Disappointingly, nothing really spoke to the depths of my age and hormone-fueled rage. Having said that, I was genuinely impressed by the savvy of some really smart marketers who had obviously tapped into the psyche of middle-aged-crazy-women, resulting in ads for ‘Bio-Identical Hormones’ as some of the top search results.
(Well played, Big Pharma. Well played.)
One day recently while sitting in a Mexican restaurant, crying over something completely mundane and laughing through my tears while sipping a deliciously strong margarita, I excitedly announced to the world:
“You know what? (not pausing for an answer) I’m gonna write a book.”
“Wanna know what it’ll be called? (still no pause) HOW NOT TO STAB SOMEONE.”
And thus my latest and greatest idea for a book was born… fueled by out-of-whack hormones, tears and a margarita.
In case you’re good-naturedly trying to keep track, I have several books on the go right now:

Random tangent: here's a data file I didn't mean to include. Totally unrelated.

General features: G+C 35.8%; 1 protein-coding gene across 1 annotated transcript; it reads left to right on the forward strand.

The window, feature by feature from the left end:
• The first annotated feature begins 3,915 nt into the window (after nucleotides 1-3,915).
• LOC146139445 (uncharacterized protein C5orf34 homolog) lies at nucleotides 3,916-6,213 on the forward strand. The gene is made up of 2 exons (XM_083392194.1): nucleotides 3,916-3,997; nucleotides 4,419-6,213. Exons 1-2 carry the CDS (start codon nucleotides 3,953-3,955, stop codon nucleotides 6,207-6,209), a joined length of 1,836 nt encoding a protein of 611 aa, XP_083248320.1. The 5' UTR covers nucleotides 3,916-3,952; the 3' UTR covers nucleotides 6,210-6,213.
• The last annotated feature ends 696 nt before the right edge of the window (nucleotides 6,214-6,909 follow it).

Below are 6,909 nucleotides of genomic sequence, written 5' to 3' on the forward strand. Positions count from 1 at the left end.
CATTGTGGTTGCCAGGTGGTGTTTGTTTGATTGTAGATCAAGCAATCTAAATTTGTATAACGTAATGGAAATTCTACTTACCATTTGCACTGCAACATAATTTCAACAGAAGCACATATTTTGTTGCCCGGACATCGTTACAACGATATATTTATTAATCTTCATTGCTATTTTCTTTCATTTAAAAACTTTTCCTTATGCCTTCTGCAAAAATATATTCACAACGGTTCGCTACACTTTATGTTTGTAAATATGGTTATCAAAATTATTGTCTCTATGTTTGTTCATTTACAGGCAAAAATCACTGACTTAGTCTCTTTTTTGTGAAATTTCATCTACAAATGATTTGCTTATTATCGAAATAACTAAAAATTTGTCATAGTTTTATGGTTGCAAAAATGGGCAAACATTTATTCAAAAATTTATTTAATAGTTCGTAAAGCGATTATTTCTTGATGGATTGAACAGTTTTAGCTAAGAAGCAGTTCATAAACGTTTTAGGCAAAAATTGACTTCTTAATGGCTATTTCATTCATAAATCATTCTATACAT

Baa Baa Black Sheep
The Girl with the Golden Butterflies
How Not to Stab Someone
And by ‘on the go’ I mean I’ve thought of the titles, general concepts, and the feeling of accomplishment I will have once they’re written.
Which since I haven’t started any of them, is likely to be never.
So in an effort to reduce the self-directed stabbiness I start to feel when I don’t apply myself to my goals, today I’m sharing my outline of the ‘ How Not to Stab Someone ‘ book for peri-menopausal women. Or menopausal women. Or simply women. Because I’m pretty sure I could have benefitted from a book of that title as early as my early 20's.
Here’s my rough outline so far:
Introduction: Yada yada yada… perimenopause… no ‘how to’ book… general stabbiness… floundering… what I wish I had known… can you relate?… message of hope (Haven’t quite decided what that message will be yet).
Chapter 1: Healthy Boundaries… they protect people from your stabbiness (and mostly help you not feel so terribly stabby in the first place). Say NO to stabbing. Also say no to people-pleasing. This chapter could be a whole book in itself.
Chapter 2: Finding Joy in chaos… and if you can’t find it, how to fake it til you make it… or simply ‘inhale gratitude, exhale stabbiness.’ I’m an expert in this.